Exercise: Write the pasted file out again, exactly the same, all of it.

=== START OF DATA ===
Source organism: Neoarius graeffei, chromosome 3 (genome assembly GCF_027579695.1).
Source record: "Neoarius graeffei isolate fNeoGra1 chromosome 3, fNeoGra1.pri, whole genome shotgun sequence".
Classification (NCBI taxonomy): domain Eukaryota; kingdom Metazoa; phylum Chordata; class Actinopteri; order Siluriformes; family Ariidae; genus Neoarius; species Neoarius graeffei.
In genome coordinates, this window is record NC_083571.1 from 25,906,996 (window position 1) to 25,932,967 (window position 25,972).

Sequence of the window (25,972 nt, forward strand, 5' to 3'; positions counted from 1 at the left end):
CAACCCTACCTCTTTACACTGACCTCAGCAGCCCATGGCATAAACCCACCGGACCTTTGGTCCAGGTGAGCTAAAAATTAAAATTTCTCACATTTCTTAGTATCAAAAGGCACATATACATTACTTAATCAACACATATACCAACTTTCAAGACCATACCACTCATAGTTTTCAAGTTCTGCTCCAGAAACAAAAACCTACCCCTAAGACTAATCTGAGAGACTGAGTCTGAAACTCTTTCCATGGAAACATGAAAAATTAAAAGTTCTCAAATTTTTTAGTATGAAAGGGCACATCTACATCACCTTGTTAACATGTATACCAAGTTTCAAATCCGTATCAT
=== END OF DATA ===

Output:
Source organism: Neoarius graeffei, chromosome 3 (genome assembly GCF_027579695.1).
Source record: "Neoarius graeffei isolate fNeoGra1 chromosome 3, fNeoGra1.pri, whole genome shotgun sequence".
Classification (NCBI taxonomy): domain Eukaryota; kingdom Metazoa; phylum Chordata; class Actinopteri; order Siluriformes; family Ariidae; genus Neoarius; species Neoarius graeffei.
In genome coordinates, this window is record NC_083571.1 from 25,906,996 (window position 1) to 25,932,967 (window position 25,972).

Sequence of the window (25,972 nt, forward strand, 5' to 3'; positions counted from 1 at the left end):
CAACCCTACCTCTTTACACTGACCTCAGCAGCCCATGGCATAAACCCACCGGACCTTTGGTCCAGGTGAGCTAAAAATTAAAATTTCTCACATTTCTTAGTATCAAAAGGCACATATACATTACTTAATCAACACATATACCAACTTTCAAGACCATACCACTCATAGTTTTCAAGTTCTGCTCCAGAAACAAAAACCTACCCCTAAGACTAATCTGAGAGACTGAGTCTGAAACTCTTTCCATGGAAACATGAAAAATTAAAAGTTCTCAAATTTTTTAGTATGAAAGGGCACATCTACATCACCTTGTTAACATGTATACCAAGTTTCAAATCCGTATCAT